An Unlikely Santa - for your reading pleasure
An Unlikely Santa
A short Christmas story
Copyright 2015- Kathryn Brettell
All Rights Reserved. No part of this book may be sold, transferred, or copied in any media form without the written consent of the author, except in the cases of brief snippets used for review purposes. This is a work of fiction. Any resemblance to real people, places, or incidents is strictly coincidental.
An Unlikely Santa
Hank needed a bottle.
Hell, I really need a whole case of bottles, he thought, but I’d be happy right now just to knock back a few fingers of Jack. He needed some anti-freeze to get his motor going – to bust the ice off his nose and light that slow burn in his gut.
He rubbed his hands together and blew warm breath into the thread bare gloves, then checked his pockets for the thirtieth time that morning. Fifty-seven cents. His lucky nickel, two pennies he’d lifted from the dish at the 7-11, and two quarters he’d panhandled off geeks down on Harwood Street. Not enough for even one drink.
“Crap,” said Hank. “I can’t believe I’m gonna do this.”
The downtown employment office sometimes hooked him up with jobs sweeping or hauling trash for a few bucks, but not today. It was Christmas Eve and the bulletin board was seriously lacking posts for hourly work. Only one fit Hank’s requirements: indoor work, paid by the hour, and within his geographical limit – walking distance of a liquor store. Somebody wanted a Santa to visit the county hospital children’s ward. He unpinned the note and shoved it into his pocket.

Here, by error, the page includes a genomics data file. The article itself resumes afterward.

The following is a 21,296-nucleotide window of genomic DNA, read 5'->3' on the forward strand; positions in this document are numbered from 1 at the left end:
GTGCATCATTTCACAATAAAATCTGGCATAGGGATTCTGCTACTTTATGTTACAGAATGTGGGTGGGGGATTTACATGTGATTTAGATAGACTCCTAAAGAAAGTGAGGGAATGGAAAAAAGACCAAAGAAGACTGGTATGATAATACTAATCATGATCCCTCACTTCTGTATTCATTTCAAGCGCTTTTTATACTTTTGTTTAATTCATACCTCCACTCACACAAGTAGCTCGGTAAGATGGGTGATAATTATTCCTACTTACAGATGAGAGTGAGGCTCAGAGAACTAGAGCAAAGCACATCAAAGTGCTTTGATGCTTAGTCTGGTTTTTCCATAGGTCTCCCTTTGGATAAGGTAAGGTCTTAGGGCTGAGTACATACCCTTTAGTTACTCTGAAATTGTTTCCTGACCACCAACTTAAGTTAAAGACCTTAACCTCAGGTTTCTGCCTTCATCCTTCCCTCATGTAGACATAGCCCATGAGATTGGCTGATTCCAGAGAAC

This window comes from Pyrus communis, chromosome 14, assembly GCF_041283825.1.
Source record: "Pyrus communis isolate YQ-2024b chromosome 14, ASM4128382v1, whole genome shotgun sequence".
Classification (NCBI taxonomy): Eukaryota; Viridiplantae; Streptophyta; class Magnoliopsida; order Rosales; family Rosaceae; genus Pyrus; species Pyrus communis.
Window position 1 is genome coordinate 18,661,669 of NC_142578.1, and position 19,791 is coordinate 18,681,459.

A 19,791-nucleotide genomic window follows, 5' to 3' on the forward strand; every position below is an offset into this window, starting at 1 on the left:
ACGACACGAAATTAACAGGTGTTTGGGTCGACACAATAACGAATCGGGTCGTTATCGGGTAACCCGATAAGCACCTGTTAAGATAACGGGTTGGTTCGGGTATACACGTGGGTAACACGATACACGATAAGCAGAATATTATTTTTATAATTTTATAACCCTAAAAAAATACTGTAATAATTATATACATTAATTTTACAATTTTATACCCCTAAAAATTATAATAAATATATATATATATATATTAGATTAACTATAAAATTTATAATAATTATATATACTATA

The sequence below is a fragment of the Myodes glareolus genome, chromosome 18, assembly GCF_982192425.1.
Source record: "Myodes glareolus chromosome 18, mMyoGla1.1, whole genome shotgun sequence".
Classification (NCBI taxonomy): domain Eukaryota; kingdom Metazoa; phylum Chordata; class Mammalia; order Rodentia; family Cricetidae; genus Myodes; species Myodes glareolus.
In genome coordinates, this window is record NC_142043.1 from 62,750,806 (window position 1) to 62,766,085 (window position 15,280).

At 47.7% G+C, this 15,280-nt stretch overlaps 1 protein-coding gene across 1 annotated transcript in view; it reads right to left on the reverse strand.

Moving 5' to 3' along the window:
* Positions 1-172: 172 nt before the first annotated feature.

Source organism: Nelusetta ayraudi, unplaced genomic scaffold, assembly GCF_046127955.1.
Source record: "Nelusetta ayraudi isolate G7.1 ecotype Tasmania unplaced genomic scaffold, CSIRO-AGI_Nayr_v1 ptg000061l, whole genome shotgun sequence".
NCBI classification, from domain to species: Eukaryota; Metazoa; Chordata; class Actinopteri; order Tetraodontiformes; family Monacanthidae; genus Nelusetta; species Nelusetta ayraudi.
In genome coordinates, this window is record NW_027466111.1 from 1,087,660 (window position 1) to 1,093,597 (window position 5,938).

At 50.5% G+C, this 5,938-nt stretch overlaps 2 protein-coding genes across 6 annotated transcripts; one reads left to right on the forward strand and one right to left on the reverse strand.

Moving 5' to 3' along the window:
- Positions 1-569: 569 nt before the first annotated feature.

An immense black woman with TyQuando printed on her name badge greeted him in the Human Resources Department at the hospital.
“Change in the bathroom, and don’t be leavin’ none a your nasty clothes in there.” She tossed the pile of red costume at him, topped with a plastic bag for his belongings. “And don’t even think ‘bout stealin’ nothin’. When you finish, come back here and I’ll get you paid, then you’ll get your clothes back. You unnerstand?” She cocked her massive head toward one shoulder, waiting for his answer.
“Yes ma’m, and may I say you are the loveliest woman I’ve seen today. TyQyando – that’s an unusual name, is it Asian?” Then, narrowing his eyes, he grinned. “I’ve always had an Asian fantasy, maybe after work you can join me for some fine dining and we’ll see where the mood takes-“
“Get back, fool,” she poked him in the shoulder. “You jest put on the damn suit, get yer ass upstairs or the only ‘ho you gonna feel is my boot digging a trench up your backside.” She turned her back with a flip of her head, and he watched admiringly as she juggled her ample hips behind the counter and back to her desk. He was oddly aroused. Perhaps, depending on how much he made today, there might be an opportunity for female companionship this evening…
Hank snorted at his own fantasy, then mentally reviewed his game plan: high five a few rug rats, take a nap in a closet, grab his money and get back to the shelter in time for Christmas dinner with liquid refreshments in hand.
Hank took his time getting into the suit, reminding himself the gig paid by the hour. The ratty gray-white beard had been worn many times, but it covered the gaunt hollows of his cheeks. The pants were made for a much larger man, but once the black belt was cinched up tight over the red shirt he was ready to go. He dropped the bag with his clothes on TyQuando’s desk and headed upstairs to the pediatric floor; a skinny, reluctant Santa Clause.
The pediatric ward was decorated with a spindly, anemic Christmas tree, a few strands of mismatched lights and empty, limp stockings hanging from the counter at the nurse’s station. There was little activity on the ward, presumably most kids had gone home for Christmas. The first open door he saw was marked with the name Angel Rameriz, male, age 4.
Hank sucked in a quick breath and entered the darkened room. There was a slight movement in the bed as two small eyes turned to greet him.